Join Todd Dewett for an in-depth discussion in this video Deciding who should attend a meeting, part of New Manager Fundamentals.
Let me ask you a question, what is the right number of people to have in a meeting? If your goal is to maximize productivity, how many people should be there? This is something of a trick question. There is no actual correct number, but there is one great guideline. Invite the smallest number of people honestly required to get the job done. Remember, adding people to a recurring meeting when necessary is easy. Removing people is next to impossible. In addition, it is smart to try to minimize the levels of hierarchy present in any meeting.
Generally, the fewer levels present, the more robust the conversation. When thinking about inviting someone to a meeting, remember, when in doubt don't extend the invitation. If you do invite someone, be sure that they are one of the three main types of people who belong at a meeting: the experts, the affected, and the sponsors. The experts are the people with detailed knowledge and the relevant talent related to the topic at hand. The experts provide the fine grained expertise, the in-the-trenches operational knowledge required for success.
Next, we have the affected. Which individuals or groups will be forced to live with the decisions to be made at this meeting? They are the affected and they often make great meeting participants. Having them present helps lay the groundwork for the future implementation of any decisions made during the meeting. We must also consider the sponsors. Most meetings need a sponsor. This is a higher level person who openly supports the project and the work of the team. The more important the project, the more you must clarify sponsorship.
Though they only need to occasionally attend meetings, a few appearances will make their presence felt and will signal genuine support. Thus, everyone involved will understand the importance of the work to be done. Unfortunately, as opposed to only inviting the people we just discussed, people in charge of meetings often invite a lot of people who really do not need to attend. Let's be clear, there are at least three types of people you want to avoid inviting. Don't invite too many experts beyond the number you honestly believe are required. If you have 20 engineers with the needed knowledge, you don't need to invite all of them.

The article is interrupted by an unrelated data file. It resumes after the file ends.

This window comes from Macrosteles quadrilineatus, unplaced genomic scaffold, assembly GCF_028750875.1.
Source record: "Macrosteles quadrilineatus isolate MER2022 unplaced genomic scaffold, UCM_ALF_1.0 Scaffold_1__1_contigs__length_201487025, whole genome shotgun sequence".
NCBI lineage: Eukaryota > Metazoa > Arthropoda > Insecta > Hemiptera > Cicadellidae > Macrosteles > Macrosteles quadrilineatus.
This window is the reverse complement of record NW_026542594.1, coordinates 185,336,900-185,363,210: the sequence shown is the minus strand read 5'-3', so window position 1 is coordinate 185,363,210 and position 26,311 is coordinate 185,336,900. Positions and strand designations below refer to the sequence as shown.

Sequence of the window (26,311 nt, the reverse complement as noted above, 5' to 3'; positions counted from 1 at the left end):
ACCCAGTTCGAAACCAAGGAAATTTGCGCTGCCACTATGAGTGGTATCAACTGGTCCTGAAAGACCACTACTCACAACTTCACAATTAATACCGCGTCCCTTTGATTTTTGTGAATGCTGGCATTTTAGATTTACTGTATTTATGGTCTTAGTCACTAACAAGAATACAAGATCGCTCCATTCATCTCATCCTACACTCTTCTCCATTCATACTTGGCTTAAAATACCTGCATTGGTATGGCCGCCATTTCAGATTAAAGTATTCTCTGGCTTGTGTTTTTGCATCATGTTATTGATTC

Recall that your goal is to invite the fewest needed people. Also, don't feel compelled to invite someone simply because they have been associated with the topic in the past. Many people feel that inviting someone like that is a type of courtesy. No! Unless they are the expert or sponsor you currently need, don't allow your meeting overhead to grow by inviting non-essential personnel. Finally, and this is a big one, you don't want to invite people you feel are necessary only for political reasons.
A political appointee at a meeting is someone you feel you should invite, because if you don't, you think some other leader might feel shunned or annoyed. Anytime someone is at the meeting and people wonder why or perceive it as political, the conversations will be stale and the meeting will be unproductive. Nothing will ruin a great collaborative conversation in a meeting faster than the presence of a spy. Meetings don't have to be bloated and unproductive, not if you focus clearly on inviting only the right people. That's the experts, the affected, and the sponsors.
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- Clarifying performance expectations
- Feeding your learning curve
- Building rapport with your team
- Explaining your decision-making style
- Increasing your authenticity
- Communicating proactively
- Knowing when to have a meeting and who should attend
- Coping successfully with your transition<br><br>
- The PMI Registered Education Provider logo is a registered mark of the Project Management Institute, Inc.